How FlightGlobal is regrouping under Cirium brand
Cirium is the new identity for the FlightGlobal data and analytics business which combines key databases and intelligence tools for the aviation and air travel industries.
Christopher Flook, Cirium chief executive, says the revamp will allow the organisation to communicate its breadth and depth of expertise to an increasingly diverse client base. “We have been through a lot of changes in the last few years, and brought together many businesses and assets,” he says, referring to the spree of acquisitions that has seen the business more than quadruple in size in less than a decade.
The new name was chosen to deliberately steer clear of “anything that locked us into any sector”, says Flook. However, while it had to be “neutral”, Cirium has associations with “being in the cloud, being at high altitude, and working with data sets in the cloud that are always changing”. He adds: “It’s about bringing control to an industry that is constantly in motion.”
Flook: Cirium about bringing control to an industry constantly in motion
The business’s data and analytics group – including acquired businesses – FlightStats, Ascend, Diio and Innovata – and well-known products Ascend Values Analyzer, Diio Mi, Fleets Analyzer and web and mobile app FlightStats – come directly under the Cirium brand.
The FlightGlobal name continues as a distinct brand within the Cirium portfolio, comprising the aerospace publishing and conferences businesses which were key foundation stones for what is now the most powerful data, analytics and advisory force in aviation, aerospace and travel management.
A reason for the change is that FlightGlobal was too deeply associated in the industry’s mind with publishing – our flagship magazine Flight International has been in print for 110 years.
“We are proud of FlightGlobal and the FlightGlobal products,” says Flook. “But it meant we were unable to clearly position ourselves as a technology business, and put ourselves at the table automatically when customers were looking for a data and analytics solution.”
The creation of the umbrella Cirium brand will allow the business finally to realise its potential, maintains Flook. “Through our acquisitions, we have brought together industry-leading data sets, but those are often still perceived as being discrete data sets. Our new product development is about fusing these data sets into a data lake to create analytics that will solve problems in different ways,” he says. “It’s about creating a single company that draws on all these assets.”
Flook acknowledges that unveiling an entirely new name is a “challenge”, given that “the brands we have are very powerful with great reputations in their niches”. Educating customers will not “happen overnight”, he says, but “we are putting all our effort into communicating as clearly as possible what Cirium is”. The big opportunity is explaining to the industry what Cirium “represents as a group”, he says. “Nothing that our customers appreciate and value in those premium brands is being lost. It’s about more than becoming the sum of our parts.”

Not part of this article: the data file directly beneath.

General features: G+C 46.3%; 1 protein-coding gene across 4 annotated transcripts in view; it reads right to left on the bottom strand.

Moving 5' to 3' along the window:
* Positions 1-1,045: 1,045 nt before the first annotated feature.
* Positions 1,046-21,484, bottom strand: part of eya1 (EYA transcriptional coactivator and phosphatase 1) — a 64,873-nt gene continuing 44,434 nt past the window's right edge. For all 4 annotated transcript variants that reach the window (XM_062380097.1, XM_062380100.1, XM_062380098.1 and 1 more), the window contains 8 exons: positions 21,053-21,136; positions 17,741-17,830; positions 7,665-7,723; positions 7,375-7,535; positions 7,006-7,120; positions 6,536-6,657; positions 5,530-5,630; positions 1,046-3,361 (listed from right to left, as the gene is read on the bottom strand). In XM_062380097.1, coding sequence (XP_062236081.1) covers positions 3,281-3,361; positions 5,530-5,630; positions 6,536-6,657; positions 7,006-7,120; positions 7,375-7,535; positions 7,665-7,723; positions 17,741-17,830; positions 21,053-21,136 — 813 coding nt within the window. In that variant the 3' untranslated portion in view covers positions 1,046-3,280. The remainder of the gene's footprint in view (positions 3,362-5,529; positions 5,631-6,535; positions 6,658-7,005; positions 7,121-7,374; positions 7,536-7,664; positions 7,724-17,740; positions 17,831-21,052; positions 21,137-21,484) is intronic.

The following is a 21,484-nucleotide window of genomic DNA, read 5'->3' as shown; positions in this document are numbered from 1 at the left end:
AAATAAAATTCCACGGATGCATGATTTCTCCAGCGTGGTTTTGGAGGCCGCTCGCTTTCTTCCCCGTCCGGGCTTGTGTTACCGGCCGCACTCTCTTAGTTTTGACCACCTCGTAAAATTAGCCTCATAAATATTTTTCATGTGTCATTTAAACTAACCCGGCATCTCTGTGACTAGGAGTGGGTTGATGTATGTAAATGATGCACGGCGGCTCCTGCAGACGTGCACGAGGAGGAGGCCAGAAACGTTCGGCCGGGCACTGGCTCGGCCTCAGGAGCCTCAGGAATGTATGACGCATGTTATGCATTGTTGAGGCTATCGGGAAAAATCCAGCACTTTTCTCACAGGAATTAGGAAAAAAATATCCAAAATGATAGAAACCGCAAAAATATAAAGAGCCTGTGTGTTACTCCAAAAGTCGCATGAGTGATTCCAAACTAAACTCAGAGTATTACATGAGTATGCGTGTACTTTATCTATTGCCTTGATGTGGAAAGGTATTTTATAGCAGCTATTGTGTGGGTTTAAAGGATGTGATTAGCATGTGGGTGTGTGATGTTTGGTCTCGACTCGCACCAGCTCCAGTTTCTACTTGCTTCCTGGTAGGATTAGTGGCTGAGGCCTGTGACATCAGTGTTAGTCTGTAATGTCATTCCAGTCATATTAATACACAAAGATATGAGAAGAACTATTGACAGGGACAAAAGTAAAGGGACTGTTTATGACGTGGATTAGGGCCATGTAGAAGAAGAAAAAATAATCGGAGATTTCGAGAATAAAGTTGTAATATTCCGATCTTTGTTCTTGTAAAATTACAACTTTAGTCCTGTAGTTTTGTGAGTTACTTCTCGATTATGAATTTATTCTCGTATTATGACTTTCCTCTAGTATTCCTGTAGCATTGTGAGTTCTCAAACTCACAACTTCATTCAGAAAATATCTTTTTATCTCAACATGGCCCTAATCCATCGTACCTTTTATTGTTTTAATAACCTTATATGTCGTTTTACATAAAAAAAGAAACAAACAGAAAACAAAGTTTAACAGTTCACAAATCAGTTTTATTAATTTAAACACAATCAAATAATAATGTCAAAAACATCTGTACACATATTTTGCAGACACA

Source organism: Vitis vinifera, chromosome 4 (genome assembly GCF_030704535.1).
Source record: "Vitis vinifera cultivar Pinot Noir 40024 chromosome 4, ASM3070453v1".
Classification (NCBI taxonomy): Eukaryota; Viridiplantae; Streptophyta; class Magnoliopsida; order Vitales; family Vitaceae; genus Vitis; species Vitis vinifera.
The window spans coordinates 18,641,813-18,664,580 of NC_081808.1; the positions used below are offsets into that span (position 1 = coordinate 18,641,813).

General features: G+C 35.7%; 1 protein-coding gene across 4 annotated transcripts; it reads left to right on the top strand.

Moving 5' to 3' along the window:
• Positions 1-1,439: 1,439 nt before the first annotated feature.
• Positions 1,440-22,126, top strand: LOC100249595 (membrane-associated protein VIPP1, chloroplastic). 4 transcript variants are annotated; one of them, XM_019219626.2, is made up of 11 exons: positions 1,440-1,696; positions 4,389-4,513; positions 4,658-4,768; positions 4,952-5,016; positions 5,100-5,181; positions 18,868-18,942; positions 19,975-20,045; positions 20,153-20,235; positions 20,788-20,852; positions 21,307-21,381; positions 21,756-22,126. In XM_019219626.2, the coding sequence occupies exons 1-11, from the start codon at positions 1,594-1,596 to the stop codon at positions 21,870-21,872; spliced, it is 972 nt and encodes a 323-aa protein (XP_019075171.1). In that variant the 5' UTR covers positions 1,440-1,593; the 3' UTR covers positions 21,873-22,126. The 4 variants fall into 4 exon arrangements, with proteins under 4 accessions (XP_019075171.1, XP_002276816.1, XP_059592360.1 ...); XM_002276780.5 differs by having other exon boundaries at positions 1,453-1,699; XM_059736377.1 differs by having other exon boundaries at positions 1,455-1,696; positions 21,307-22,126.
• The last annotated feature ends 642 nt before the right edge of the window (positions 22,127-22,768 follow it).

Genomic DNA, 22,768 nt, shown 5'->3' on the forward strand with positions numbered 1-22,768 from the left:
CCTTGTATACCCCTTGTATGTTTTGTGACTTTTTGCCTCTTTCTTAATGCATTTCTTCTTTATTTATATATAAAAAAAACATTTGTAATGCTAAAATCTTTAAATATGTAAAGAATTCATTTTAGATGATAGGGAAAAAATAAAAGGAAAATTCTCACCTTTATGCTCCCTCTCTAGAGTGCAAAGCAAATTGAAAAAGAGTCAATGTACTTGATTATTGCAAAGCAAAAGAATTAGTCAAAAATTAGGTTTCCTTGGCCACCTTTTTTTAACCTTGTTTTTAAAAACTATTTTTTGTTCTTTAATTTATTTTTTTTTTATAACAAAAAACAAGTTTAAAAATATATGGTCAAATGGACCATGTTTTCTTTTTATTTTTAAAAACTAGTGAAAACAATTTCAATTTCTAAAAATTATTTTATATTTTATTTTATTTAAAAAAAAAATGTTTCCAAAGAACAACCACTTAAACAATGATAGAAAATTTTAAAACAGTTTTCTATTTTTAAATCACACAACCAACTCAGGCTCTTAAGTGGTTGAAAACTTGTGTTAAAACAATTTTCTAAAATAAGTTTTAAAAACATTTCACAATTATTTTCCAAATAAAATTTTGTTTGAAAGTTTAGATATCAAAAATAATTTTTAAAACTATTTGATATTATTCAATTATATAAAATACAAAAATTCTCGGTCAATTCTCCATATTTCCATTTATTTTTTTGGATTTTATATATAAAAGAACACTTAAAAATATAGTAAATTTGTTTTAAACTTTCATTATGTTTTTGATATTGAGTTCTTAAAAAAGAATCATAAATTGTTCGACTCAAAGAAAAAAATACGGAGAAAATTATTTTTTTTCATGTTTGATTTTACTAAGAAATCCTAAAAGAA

The reputation of some of these legacy brands is why several names will remain, not as brands but products within the Cirium portfolio. These include Diio Mi, a tool used by airlines and airports to analyse routes, and flightstats.com, the customer-facing, real-time flight-tracking service, which has more than 7 million users. Meanwhile the famous Ascend consultancy name will continue to be used in connection with the Cirium brand in the fleet valuations sector.
Back in 1909, Flight magazine, as was, produced its inky pages in a tiny, dusty office in London. Today, Cirium employs more than 400 people around the globe. The majority are technologists, data analysts, data scientists and market experts.
Their skills are essential for the sort of organic growth – “not dependent on acquisition” – Flook envisages. Strategic ties with other organisations are vital too. “We have collectively secured the best data sets, but we are always looking at further partnerships to expand on the data sets we have,” he says.
Cirium, he predicts, will become a brand that resonates with a range of customers, including airlines, OEMs and financial institutions, to metasearch and travel management companies. While the aviation sector has recognised the Flight name since 1909, Flook believes Cirium will take the wider business to the next level: “It’s a brand”, he says, “that will last us for the next 110 years.”
For more information, visit: cirium.com